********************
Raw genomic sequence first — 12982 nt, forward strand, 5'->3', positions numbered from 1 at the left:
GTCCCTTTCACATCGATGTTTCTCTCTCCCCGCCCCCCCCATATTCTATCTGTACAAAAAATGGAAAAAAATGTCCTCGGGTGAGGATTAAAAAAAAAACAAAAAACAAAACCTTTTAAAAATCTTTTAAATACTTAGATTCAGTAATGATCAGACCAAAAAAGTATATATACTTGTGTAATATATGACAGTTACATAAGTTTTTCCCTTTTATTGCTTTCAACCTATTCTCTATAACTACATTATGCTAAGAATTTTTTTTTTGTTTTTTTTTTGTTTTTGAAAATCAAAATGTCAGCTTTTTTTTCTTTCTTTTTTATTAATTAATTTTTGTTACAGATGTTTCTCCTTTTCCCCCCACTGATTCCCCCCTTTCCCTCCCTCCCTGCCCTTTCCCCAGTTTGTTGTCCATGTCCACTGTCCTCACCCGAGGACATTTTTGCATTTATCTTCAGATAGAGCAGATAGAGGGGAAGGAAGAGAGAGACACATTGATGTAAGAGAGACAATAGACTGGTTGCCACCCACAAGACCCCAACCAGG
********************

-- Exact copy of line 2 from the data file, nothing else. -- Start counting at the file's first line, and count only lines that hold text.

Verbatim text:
GTCCCTTTCACATCGATGTTTCTCTCTCCCCGCCCCCCCCATATTCTATCTGTACAAAAAATGGAAAAAAATGTCCTCGGGTGAGGATTAAAAAAAAAACAAAAAACAAAACCTTTTAAAAATCTTTTAAATACTTAGATTCAGTAATGATCAGACCAAAAAAGTATATATACTTGTGTAATATATGACAGTTACATAAGTTTTTCCCTTTTATTGCTTTCAACCTATTCTCTATAACTACATTATGCTAAGAATTTTTTTTTTGTTTTTTTTTTGTTTTTGAAAATCAAAATGTCAGCTTTTTTTTCTTTCTTTTTTATTAATTAATTTTTGTTACAGATGTTTCTCCTTTTCCCCCCACTGATTCCCCCCTTTCCCTCCCTCCCTGCCCTTTCCCCAGTTTGTTGTCCATGTCCACTGTCCTCACCCGAGGACATTTTTGCATTTATCTTCAGATAGAGCAGATAGAGGGGAAGGAAGAGAGAGACACATTGATGTAAGAGAGACAATAGACTGGTTGCCACCCACAAGACCCCAACCAGG